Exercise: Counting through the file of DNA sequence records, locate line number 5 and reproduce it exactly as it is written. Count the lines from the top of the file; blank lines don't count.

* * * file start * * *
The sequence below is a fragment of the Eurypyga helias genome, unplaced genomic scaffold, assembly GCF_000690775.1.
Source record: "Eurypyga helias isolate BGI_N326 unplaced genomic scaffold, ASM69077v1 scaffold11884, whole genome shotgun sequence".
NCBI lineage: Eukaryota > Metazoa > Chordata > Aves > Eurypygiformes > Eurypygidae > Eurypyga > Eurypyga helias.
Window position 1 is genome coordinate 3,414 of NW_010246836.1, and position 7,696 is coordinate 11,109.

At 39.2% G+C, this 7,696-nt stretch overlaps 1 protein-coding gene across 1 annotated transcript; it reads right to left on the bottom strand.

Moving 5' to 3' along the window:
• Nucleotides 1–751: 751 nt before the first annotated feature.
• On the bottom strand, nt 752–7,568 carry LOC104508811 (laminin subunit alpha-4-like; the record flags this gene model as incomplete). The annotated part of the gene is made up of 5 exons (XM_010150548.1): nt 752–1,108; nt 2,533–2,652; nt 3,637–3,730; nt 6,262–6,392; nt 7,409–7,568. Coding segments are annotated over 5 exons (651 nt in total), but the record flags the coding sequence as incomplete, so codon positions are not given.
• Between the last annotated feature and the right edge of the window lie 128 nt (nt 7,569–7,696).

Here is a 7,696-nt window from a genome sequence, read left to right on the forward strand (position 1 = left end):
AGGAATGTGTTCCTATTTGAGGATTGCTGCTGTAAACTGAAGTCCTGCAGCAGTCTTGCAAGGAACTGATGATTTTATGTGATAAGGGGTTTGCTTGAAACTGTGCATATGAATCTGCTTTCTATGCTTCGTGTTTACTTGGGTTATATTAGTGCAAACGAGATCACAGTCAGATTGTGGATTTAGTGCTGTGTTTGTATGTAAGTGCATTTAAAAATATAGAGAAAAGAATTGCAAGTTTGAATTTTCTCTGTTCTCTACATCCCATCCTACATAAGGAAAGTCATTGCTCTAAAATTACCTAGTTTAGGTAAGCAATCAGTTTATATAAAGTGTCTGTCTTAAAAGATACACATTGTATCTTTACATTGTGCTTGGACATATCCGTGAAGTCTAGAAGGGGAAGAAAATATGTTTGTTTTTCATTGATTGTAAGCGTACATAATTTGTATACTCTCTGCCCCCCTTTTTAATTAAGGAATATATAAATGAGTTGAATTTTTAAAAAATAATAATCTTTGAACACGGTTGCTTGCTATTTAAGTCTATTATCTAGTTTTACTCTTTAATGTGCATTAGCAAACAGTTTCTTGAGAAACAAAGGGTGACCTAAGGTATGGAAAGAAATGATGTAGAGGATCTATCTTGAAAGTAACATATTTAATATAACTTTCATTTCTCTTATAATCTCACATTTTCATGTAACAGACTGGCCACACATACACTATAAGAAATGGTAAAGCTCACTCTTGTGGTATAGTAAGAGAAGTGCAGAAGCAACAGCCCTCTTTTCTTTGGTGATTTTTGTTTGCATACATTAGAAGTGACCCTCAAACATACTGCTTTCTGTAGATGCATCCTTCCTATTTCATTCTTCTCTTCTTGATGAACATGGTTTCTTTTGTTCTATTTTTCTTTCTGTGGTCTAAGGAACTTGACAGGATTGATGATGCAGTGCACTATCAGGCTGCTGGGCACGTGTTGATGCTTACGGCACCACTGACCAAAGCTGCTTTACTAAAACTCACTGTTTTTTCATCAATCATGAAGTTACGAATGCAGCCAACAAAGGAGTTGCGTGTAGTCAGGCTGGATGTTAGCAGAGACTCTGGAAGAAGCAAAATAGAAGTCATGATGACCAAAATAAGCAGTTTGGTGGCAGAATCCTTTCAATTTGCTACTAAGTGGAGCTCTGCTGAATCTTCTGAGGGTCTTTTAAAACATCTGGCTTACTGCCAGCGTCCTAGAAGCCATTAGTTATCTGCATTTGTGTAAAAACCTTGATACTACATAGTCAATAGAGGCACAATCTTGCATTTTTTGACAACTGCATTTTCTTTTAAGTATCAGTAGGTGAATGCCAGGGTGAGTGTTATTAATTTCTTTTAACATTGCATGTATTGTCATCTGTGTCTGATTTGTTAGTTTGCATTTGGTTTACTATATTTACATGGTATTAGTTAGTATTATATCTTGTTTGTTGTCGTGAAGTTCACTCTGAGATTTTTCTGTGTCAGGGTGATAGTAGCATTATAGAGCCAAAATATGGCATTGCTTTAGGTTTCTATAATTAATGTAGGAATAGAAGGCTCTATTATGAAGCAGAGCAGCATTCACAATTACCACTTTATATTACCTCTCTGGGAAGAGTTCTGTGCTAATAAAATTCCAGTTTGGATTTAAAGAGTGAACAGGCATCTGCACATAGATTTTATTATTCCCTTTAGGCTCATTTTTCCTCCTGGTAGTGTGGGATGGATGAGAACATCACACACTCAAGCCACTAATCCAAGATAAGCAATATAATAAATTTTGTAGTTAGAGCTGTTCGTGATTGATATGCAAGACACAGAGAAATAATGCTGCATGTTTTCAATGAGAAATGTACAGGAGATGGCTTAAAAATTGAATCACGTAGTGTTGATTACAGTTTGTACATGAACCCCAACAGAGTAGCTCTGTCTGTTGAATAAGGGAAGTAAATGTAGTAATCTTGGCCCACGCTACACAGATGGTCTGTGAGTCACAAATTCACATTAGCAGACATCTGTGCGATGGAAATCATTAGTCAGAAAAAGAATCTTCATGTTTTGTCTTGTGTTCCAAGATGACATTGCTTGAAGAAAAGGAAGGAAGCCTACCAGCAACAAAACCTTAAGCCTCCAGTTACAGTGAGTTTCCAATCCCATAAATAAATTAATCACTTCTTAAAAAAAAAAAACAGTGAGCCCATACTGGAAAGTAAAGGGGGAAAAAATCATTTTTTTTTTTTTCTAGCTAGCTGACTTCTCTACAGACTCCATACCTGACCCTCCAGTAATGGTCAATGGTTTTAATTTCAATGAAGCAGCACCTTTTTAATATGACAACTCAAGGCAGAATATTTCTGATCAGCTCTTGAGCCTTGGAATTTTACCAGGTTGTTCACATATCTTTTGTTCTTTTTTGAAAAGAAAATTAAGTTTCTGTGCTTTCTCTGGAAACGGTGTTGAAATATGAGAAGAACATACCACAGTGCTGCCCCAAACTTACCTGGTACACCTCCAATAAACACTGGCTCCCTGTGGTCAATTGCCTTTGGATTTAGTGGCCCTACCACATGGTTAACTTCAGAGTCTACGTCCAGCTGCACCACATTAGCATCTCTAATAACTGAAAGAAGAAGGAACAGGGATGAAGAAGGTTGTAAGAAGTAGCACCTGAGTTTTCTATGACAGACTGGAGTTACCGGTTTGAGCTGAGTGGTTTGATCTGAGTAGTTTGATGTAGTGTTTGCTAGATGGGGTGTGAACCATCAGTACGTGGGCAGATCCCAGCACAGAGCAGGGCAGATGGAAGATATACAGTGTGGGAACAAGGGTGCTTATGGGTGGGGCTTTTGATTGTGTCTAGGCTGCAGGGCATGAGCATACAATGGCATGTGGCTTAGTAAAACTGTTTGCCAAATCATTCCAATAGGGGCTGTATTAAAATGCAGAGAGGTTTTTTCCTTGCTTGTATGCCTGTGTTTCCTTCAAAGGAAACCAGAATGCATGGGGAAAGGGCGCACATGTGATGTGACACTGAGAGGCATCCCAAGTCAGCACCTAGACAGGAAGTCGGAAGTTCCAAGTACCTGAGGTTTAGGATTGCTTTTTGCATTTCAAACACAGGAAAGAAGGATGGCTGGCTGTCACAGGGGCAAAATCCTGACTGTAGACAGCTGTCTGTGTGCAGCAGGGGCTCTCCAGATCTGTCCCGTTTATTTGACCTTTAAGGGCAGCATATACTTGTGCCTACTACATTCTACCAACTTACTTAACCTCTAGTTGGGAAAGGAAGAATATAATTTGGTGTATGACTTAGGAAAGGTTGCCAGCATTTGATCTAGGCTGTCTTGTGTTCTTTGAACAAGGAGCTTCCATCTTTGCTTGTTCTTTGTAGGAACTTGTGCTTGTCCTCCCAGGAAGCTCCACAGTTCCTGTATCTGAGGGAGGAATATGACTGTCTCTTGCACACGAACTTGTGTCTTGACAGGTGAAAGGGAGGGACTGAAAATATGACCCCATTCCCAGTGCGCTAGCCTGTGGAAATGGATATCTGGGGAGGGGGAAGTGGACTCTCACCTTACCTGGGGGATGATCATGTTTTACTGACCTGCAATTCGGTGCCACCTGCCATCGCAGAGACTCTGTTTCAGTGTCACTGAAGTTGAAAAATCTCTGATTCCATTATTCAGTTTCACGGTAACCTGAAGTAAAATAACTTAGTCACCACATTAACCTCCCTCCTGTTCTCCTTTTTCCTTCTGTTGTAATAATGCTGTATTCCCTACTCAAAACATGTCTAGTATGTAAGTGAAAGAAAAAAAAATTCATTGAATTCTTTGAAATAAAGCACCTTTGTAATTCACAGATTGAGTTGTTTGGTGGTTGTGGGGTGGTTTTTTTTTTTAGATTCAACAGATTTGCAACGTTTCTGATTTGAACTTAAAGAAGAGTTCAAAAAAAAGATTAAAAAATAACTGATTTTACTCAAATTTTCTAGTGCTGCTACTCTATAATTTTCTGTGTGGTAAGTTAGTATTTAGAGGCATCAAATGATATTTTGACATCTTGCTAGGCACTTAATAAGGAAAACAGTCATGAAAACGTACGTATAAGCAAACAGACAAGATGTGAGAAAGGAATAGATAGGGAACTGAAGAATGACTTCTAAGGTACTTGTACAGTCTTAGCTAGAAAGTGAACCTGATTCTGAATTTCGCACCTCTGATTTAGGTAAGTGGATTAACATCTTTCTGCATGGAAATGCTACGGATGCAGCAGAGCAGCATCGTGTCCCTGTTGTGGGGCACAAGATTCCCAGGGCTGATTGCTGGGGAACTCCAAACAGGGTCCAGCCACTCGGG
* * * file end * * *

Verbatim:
At 39.2% G+C, this 7,696-nt stretch overlaps 1 protein-coding gene across 1 annotated transcript; it reads right to left on the bottom strand.